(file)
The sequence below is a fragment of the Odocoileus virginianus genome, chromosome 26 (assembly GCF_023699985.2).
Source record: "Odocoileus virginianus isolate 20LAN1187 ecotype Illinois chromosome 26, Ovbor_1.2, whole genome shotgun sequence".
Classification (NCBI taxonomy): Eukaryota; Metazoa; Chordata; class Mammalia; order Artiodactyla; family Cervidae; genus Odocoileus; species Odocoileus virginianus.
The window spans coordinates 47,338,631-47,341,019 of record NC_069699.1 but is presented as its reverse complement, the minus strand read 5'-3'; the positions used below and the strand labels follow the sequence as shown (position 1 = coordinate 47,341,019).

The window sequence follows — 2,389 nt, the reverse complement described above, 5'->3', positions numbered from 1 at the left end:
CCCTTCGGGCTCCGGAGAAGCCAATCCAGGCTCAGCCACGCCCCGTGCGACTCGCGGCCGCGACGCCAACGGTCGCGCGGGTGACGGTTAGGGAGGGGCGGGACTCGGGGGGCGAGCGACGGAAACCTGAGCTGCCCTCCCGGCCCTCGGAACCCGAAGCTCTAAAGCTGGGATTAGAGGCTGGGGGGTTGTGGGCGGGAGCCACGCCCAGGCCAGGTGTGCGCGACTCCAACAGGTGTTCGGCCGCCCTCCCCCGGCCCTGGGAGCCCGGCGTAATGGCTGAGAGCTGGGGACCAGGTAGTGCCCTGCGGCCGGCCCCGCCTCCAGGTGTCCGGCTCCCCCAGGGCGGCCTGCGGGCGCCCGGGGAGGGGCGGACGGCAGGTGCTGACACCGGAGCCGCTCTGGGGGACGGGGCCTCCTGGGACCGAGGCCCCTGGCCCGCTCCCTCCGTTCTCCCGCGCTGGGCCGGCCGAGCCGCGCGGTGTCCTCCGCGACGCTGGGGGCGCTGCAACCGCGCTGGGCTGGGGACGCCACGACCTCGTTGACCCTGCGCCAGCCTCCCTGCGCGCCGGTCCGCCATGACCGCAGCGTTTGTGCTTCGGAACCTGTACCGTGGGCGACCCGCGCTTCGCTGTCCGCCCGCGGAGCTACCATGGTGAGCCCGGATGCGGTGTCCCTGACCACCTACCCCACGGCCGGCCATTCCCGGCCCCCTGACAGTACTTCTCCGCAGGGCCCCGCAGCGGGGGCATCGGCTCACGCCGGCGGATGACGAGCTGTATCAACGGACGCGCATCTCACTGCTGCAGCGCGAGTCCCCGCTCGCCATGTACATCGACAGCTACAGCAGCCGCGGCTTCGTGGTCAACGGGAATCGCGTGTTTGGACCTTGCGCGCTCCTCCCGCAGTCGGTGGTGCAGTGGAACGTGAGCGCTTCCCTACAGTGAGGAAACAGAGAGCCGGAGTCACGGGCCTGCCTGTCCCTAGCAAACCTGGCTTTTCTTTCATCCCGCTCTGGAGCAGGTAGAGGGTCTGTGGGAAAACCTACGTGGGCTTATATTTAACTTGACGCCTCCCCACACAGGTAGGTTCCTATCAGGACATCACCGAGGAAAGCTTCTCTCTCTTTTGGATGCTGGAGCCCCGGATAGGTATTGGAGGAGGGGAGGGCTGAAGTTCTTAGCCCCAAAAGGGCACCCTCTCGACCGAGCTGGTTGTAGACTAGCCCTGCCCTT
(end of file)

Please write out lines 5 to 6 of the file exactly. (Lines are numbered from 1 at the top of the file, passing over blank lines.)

The window sequence follows — 2,389 nt, the reverse complement described above, 5'->3', positions numbered from 1 at the left end:
CCCTTCGGGCTCCGGAGAAGCCAATCCAGGCTCAGCCACGCCCCGTGCGACTCGCGGCCGCGACGCCAACGGTCGCGCGGGTGACGGTTAGGGAGGGGCGGGACTCGGGGGGCGAGCGACGGAAACCTGAGCTGCCCTCCCGGCCCTCGGAACCCGAAGCTCTAAAGCTGGGATTAGAGGCTGGGGGGTTGTGGGCGGGAGCCACGCCCAGGCCAGGTGTGCGCGACTCCAACAGGTGTTCGGCCGCCCTCCCCCGGCCCTGGGAGCCCGGCGTAATGGCTGAGAGCTGGGGACCAGGTAGTGCCCTGCGGCCGGCCCCGCCTCCAGGTGTCCGGCTCCCCCAGGGCGGCCTGCGGGCGCCCGGGGAGGGGCGGACGGCAGGTGCTGACACCGGAGCCGCTCTGGGGGACGGGGCCTCCTGGGACCGAGGCCCCTGGCCCGCTCCCTCCGTTCTCCCGCGCTGGGCCGGCCGAGCCGCGCGGTGTCCTCCGCGACGCTGGGGGCGCTGCAACCGCGCTGGGCTGGGGACGCCACGACCTCGTTGACCCTGCGCCAGCCTCCCTGCGCGCCGGTCCGCCATGACCGCAGCGTTTGTGCTTCGGAACCTGTACCGTGGGCGACCCGCGCTTCGCTGTCCGCCCGCGGAGCTACCATGGTGAGCCCGGATGCGGTGTCCCTGACCACCTACCCCACGGCCGGCCATTCCCGGCCCCCTGACAGTACTTCTCCGCAGGGCCCCGCAGCGGGGGCATCGGCTCACGCCGGCGGATGACGAGCTGTATCAACGGACGCGCATCTCACTGCTGCAGCGCGAGTCCCCGCTCGCCATGTACATCGACAGCTACAGCAGCCGCGGCTTCGTGGTCAACGGGAATCGCGTGTTTGGACCTTGCGCGCTCCTCCCGCAGTCGGTGGTGCAGTGGAACGTGAGCGCTTCCCTACAGTGAGGAAACAGAGAGCCGGAGTCACGGGCCTGCCTGTCCCTAGCAAACCTGGCTTTTCTTTCATCCCGCTCTGGAGCAGGTAGAGGGTCTGTGGGAAAACCTACGTGGGCTTATATTTAACTTGACGCCTCCCCACACAGGTAGGTTCCTATCAGGACATCACCGAGGAAAGCTTCTCTCTCTTTTGGATGCTGGAGCCCCGGATAGGTATTGGAGGAGGGGAGGGCTGAAGTTCTTAGCCCCAAAAGGGCACCCTCTCGACCGAGCTGGTTGTAGACTAGCCCTGCCCTT